Sentencing mothers: the rights of the child and the duties of the criminal courts
The Human Rights Act 1998 (HRA) came into force in October 2000. Section 6 of the Act obliges all public bodies, including, of course, the courts, to comply with the European Convention on Human Rights (ECHR). Article 8 of the ECHR and Fundamental Freedoms (1950) states that everyone has the right to respect for private and family life. As imprisonment of a father or a mother entails the forcible separation of a child from its parent and therefore impacts on the Article 8 rights of the child, a sentencing court must therefore conduct a balancing exercise weighing the Article 8 rights of the child against the seriousness of the parent's offence. This article reports on the research that I have undertaken to explore to what extent, if at all, the required balancing exercise is being carried out in the English sentencing courts and whether the courts are complying with the HRA in this respect. The research covered 50 cases of the imposition of custody (suspended and immediate) on mothers who have the care of a dependent child. This article presents conclusions from this preliminary study, which principally has found that although the courts do sometimes express concern for the welfare of affected children, they do not, on the whole, refer as they should to the rights of the child at the time of sentencing a mother. Although the law regarding the rights of the child to a parent's care applies equally to a father and a mother, this article concentrates on the imprisonment of mothers; in the vast majority of cases, it is the custody of the mother that results in the loss of parental care.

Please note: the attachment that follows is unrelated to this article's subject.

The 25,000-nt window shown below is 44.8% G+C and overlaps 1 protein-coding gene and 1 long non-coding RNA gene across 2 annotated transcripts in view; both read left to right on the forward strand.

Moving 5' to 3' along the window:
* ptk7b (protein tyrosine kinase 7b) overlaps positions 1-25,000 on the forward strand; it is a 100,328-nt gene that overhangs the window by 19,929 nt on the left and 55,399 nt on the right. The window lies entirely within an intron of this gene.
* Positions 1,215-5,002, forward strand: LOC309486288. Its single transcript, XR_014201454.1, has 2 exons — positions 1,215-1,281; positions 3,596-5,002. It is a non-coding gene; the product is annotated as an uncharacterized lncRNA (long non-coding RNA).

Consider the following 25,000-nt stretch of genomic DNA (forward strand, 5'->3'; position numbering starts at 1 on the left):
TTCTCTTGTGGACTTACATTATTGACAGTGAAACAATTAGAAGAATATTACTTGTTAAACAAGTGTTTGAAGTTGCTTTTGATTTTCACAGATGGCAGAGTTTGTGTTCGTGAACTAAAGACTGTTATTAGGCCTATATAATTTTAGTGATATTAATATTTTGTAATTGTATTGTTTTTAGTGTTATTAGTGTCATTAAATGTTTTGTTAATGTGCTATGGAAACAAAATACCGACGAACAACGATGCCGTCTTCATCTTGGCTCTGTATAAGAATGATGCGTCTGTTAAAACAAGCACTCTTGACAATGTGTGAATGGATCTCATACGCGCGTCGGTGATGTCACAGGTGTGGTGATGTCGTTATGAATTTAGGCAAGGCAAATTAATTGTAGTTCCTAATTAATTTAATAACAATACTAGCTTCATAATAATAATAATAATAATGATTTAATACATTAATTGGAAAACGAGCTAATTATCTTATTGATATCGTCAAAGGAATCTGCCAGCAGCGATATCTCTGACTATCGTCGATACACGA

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Volume (Year): 8 (2013)
Issue (Month): 2 (June)
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